Christiana Care Health System cut its Medicare 90-day readmission rate by 30 percent by integrating information technology (IT) into its patient discharge process, Andis Robeznieks writes for Hospitals & Health Networks.
The new discharge program, called Carelink CareNow, coordinates care for nearly 75,000 Medicare beneficiaries. In February, the American Board of Quality Assurance and Utilization Review recognized the program and Tabassum Salam, the medical director of Carelink CareNow, for the program's "robust interprofessional care coordination and discharge planning."
Beyond the traditional model
According to Patty Resnik, VP of care management at Christiana Care, Carelink CareNow enhances and expands upon the system's original discharge program, which she said ended at teaching patients and loved ones about their medicines and other key health information before passing them on to the next health care provider.
But the new program uses a new IT system to go "beyond the traditional discharge model," Resnik said. According to Salam, the IT system—funded by a $10 million grant from the Center for Medicare and Medicaid Innovation—has two major components. First, it has access to the Delaware Health Information Network, and second, it has an analytics component that assesses each patient's medical data, all of his or her medications, and the overall number of comorbidities that patient has to generate a score.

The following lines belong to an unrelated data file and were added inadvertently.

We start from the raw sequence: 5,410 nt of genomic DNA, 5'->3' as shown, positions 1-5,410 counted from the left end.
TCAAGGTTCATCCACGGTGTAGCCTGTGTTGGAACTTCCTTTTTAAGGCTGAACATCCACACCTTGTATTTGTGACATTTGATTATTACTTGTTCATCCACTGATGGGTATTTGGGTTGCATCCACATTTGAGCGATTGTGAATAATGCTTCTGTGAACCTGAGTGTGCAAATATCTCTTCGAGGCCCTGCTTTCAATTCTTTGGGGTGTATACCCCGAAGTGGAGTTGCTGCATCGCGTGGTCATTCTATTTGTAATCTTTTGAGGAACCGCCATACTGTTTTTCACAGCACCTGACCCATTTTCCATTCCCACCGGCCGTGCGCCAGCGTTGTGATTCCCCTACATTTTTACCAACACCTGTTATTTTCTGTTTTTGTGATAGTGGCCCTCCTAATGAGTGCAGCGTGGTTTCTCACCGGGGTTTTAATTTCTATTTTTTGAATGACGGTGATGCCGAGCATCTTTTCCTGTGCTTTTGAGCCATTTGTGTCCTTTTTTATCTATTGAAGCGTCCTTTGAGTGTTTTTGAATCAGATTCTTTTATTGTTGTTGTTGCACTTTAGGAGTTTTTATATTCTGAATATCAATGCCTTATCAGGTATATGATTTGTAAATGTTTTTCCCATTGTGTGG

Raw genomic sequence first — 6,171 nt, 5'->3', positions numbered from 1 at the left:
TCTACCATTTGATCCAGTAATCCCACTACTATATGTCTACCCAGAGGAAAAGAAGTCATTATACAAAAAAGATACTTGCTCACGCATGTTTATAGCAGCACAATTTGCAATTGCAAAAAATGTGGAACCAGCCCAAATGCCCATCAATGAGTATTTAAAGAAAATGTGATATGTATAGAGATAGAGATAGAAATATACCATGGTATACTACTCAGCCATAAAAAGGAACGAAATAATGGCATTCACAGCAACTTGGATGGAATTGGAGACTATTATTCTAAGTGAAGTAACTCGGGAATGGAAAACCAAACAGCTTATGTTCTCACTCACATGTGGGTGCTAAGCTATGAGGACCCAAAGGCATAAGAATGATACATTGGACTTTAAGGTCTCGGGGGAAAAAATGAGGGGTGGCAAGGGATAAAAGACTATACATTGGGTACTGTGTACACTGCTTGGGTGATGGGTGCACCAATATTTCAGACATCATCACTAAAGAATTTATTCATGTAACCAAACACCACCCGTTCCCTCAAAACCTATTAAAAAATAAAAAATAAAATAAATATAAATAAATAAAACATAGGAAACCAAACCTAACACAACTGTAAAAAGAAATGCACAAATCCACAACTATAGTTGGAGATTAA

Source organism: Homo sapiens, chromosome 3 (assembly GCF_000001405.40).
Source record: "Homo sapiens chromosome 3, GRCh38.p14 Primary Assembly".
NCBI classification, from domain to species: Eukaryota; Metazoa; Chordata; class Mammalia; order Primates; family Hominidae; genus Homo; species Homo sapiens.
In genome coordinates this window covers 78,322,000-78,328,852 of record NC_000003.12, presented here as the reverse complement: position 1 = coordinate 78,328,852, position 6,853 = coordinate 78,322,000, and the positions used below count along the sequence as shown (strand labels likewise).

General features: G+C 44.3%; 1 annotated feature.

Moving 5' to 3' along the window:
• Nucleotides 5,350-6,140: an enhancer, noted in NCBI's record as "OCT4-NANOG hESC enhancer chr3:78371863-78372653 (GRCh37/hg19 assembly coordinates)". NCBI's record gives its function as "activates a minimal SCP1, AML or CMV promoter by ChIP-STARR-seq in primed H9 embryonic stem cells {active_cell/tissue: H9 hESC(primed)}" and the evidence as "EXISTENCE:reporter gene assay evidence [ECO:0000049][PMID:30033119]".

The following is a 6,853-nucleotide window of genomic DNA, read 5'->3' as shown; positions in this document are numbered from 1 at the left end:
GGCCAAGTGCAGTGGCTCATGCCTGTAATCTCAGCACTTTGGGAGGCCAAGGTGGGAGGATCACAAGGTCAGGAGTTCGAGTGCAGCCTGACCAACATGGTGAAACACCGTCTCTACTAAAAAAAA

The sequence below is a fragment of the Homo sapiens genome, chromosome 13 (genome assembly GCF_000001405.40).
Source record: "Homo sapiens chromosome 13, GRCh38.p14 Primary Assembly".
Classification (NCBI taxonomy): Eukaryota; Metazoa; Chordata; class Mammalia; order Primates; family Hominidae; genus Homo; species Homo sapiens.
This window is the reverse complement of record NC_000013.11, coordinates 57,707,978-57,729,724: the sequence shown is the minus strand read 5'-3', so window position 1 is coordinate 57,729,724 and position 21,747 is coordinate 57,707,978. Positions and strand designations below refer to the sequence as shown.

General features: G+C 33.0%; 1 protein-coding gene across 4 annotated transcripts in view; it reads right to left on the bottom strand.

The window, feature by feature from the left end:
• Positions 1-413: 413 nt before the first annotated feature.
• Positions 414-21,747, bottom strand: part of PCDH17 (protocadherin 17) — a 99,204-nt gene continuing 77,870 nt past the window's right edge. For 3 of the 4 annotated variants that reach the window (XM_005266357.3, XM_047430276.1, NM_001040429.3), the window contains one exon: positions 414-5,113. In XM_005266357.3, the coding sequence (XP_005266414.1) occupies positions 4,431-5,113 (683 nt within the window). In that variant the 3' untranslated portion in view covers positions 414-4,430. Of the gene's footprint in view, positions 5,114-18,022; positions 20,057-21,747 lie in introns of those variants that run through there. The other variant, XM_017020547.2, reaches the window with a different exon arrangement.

Salam said while all of Christiana Care's Medicare patients participate in the program, the health system focuses on the patients who receive the highest overall scores. That kind of attention, Salam added, extends the health system's reach outside of the hospital, including to the 17 different nursing facilities that Christiana Care has partnered with in the area.
Under the new program, Christiana Care uses the IT system to ensure all participating patients can make their follow-up appointments and to notify patients' primary care providers in real time about any other health care interactions the patient has had. "If any of them have a visit to a hospital or [ED] in the state, we know that they're there," Salam explained.
According to Salam, the Carelink CareNow is staffed by nurses, pharmacists, physicians, respiratory therapists, and social workers. Pharmacists have a particularly important role in patient safety, Salam added, because they reconcile the patient's pre- and post-hospitalization medications.
Salam said traditional discharge programs, which end at preparing the patient and loved ones at discharge, cannot address post-discharge factors that can potentially derail care, such as behavioral health issues, transportation issues, or "the realization that the family lacks the financial ability to pay for medications or devices."
But the new program aims to address such obstacles, Salam said, citing one case in which the health system helped arranged transportation for a patient caring for three grandchildren so that she could focus on her care. "We realized that had to be in place before we could engage the patient herself," Salam said. "So we are that glue—that continuity for our patients" (Robeznieks, Hospitals & Health Networks, 6/15).
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